But Johnson’s power was illusory. In the end, he was undone by a series of COVID-related scandals and a growing sense that his was a lawless and — perhaps the bigger folly — an incompetent leadership. When Johnson fell to Earth, Liz Truss picked up the baton, being asked by Queen Elizabeth to form a government in what turned out to be the ailing 96-year-old monarch’s final public act (humorists promptly declared that offering Truss the keys to Downing Street was so unpleasant that it helped Elizabeth shuffle off the mortal coil). Her efforts to radically shake up the economy were stunningly mismanaged, triggering a run on the currency, a hike in interest rates and the very real possibility of a general economic collapse. Soon afterwards, her party turned on her, forcing her to resign.

All told, Truss lasted seven weeks, a shorter term in office than any other prime minister in British history.

Sunak is the heir of all of this incompetence and hubris, the arrogance of a governing class that has so badly lost its way that fewer than one in four voters say they are likely to support Conservative Party candidates in the general election. He came in promising to restore stability — the core currency of Conservative governance across the centuries — yet during his time in office, the economy has stagnated, inflation has remained high, NHS waiting lists for medical treatment and shortages of basic medicines have grown to catastrophic levels, the country has seen rolling strikes in sectors ranging from transport to teaching to medicine to border security, and the Rwanda deportation policy has been mired in a series of ongoing legal challenges.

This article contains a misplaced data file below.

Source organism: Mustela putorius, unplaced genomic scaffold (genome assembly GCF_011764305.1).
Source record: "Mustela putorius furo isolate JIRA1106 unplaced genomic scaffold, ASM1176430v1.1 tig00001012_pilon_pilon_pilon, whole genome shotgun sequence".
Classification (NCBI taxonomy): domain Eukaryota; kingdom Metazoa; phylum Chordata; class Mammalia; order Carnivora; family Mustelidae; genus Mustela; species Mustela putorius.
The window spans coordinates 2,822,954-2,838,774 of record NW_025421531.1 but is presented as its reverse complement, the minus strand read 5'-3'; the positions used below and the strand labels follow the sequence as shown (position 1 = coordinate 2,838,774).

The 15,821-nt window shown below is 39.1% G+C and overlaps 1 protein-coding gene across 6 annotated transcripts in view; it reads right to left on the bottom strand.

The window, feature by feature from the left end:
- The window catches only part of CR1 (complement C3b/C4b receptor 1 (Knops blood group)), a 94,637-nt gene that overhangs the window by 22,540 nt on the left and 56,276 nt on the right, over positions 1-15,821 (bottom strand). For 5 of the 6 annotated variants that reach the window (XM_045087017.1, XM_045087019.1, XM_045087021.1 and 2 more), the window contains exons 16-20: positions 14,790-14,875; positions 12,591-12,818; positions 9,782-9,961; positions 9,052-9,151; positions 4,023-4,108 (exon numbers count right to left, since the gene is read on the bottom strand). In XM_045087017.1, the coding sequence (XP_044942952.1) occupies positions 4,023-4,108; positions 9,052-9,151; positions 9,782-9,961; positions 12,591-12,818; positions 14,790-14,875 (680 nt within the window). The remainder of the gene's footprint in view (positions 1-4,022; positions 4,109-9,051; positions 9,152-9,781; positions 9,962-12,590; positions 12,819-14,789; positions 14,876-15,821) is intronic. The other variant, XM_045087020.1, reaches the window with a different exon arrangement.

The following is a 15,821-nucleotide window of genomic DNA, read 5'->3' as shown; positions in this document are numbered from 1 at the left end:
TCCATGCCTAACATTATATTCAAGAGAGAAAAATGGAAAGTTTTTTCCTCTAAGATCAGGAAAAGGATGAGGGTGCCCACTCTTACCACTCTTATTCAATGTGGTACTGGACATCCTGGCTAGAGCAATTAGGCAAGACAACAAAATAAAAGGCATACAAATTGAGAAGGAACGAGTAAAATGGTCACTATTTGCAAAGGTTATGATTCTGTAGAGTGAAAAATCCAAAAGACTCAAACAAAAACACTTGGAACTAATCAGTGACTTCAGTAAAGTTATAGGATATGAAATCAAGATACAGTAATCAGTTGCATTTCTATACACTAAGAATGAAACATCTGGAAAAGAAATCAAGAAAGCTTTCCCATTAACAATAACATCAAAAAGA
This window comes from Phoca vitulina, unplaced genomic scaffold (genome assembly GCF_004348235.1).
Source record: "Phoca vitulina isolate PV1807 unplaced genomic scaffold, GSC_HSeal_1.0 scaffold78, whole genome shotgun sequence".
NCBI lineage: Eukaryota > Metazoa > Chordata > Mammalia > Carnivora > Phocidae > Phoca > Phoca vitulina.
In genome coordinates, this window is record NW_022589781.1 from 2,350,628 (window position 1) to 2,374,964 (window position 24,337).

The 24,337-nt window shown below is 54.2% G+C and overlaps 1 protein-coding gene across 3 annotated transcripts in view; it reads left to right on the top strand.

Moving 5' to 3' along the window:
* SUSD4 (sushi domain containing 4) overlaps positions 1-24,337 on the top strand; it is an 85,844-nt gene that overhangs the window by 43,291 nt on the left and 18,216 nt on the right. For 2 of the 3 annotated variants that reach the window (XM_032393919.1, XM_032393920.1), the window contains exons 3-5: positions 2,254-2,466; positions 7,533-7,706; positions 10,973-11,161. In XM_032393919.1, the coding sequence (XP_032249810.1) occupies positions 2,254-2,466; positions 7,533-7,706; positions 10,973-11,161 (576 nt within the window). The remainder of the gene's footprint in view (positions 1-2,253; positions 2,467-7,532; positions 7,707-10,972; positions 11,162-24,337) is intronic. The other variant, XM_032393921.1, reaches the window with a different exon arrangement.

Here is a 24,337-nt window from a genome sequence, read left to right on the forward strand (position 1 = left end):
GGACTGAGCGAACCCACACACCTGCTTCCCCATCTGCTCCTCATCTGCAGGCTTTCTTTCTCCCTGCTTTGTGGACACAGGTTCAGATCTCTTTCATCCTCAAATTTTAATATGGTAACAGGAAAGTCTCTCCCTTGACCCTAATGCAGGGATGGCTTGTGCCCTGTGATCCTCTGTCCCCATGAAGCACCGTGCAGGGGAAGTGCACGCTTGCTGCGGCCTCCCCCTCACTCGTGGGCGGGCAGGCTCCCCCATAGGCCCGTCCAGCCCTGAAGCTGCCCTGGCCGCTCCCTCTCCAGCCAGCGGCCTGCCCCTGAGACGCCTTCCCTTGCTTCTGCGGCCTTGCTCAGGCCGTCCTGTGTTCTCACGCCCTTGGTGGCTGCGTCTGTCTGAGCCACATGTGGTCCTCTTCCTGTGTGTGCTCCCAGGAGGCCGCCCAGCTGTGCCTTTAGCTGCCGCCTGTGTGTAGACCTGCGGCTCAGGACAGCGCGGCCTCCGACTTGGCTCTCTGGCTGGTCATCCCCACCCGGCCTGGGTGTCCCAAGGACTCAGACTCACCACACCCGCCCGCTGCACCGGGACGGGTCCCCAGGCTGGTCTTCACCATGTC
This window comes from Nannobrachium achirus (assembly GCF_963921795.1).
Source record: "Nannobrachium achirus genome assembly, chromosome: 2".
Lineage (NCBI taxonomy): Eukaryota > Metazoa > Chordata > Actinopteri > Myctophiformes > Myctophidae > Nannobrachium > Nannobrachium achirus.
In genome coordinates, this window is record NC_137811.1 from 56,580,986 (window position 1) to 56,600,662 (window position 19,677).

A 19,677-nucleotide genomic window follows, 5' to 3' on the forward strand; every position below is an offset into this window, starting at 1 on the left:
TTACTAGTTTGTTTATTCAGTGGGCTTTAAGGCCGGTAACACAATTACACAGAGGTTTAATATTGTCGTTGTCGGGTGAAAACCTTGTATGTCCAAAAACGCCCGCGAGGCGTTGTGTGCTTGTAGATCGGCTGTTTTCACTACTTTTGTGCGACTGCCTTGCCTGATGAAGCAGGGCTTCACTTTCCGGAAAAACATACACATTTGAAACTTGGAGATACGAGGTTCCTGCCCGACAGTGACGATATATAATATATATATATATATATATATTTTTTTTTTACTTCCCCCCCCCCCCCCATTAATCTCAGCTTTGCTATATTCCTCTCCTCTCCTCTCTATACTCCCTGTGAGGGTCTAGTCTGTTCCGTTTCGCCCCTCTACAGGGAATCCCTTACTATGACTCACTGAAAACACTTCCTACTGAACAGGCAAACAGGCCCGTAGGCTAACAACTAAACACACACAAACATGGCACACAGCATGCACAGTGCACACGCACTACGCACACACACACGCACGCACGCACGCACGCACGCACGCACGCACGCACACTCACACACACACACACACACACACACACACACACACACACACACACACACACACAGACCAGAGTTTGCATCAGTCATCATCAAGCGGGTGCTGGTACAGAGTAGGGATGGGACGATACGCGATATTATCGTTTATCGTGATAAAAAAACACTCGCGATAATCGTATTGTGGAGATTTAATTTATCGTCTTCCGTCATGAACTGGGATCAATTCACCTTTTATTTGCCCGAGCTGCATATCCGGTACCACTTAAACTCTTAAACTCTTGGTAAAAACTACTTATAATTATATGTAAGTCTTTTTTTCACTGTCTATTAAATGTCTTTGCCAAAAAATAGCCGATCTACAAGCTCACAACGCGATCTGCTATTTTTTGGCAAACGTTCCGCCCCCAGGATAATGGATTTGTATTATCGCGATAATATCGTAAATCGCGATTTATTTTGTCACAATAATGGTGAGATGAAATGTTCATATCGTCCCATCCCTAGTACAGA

Given all of this, the election is Labour’s to lose. The party, which hemorrhaged support during Corbyn’s leadership, and which was seen by many voters to represent a nonviable throwback to the ideological strife of the 1970s and 1980s, has recalibrated over the past five years. Under Starmer’s leadership, it has kicked out many of its more left-wing members and senior figures — including Corbyn himself, who is now running for his parliamentary seat as an independent, removed from the party after investigations found him to have facilitated antisemitism in the party — as part of what critics have termed a “purging” of left-wing viewpoints. As the election campaign has gotten underway, it has also removed several locally selected parliamentary candidates, including Faiza Shaheen in Chingford — an East London seat that used to be a Thatcherite redoubt — whose “crime” was apparently a series of tweets, authored years earlier, amongst which she accused the party of tolerating Islamophobia in its ranks.